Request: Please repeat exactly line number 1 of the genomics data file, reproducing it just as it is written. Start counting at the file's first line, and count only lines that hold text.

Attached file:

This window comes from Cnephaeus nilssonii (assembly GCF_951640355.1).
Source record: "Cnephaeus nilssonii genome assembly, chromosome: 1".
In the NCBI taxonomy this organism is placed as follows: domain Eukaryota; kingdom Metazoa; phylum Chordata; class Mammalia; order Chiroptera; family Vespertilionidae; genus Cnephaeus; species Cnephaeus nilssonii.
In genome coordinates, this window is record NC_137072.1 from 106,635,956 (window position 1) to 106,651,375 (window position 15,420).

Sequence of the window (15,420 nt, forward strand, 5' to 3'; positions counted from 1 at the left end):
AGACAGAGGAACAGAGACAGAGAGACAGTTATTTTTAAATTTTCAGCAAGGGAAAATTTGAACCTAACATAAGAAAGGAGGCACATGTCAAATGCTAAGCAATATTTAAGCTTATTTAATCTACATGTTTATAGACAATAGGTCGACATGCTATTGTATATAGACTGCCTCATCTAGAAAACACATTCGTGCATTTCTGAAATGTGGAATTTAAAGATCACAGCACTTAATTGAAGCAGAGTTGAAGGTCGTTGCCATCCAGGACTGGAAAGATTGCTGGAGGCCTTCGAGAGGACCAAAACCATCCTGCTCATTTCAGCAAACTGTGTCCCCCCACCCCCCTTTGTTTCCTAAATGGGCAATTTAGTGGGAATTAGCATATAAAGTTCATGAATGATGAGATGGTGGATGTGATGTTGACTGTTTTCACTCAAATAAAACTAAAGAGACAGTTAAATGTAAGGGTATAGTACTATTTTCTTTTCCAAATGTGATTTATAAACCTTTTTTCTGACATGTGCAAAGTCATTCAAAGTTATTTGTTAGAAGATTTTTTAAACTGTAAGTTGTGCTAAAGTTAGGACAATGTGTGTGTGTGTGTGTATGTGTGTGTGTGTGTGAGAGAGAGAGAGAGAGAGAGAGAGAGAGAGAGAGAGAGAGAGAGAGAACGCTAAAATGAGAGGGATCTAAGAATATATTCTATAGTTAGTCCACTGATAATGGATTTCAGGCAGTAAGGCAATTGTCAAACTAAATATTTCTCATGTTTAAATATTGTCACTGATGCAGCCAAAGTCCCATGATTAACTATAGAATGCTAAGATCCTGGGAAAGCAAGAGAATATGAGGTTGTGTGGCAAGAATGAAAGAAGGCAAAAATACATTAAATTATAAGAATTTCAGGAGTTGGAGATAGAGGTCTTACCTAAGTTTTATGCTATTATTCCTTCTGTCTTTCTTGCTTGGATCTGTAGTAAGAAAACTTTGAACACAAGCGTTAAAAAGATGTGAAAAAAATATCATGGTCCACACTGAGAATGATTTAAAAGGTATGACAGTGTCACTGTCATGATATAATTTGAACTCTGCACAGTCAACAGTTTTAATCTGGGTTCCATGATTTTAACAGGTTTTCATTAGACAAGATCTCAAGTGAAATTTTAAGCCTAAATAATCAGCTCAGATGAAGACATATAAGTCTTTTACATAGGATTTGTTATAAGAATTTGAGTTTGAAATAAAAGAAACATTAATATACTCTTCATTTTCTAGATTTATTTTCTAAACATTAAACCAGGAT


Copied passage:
This window comes from Cnephaeus nilssonii (assembly GCF_951640355.1).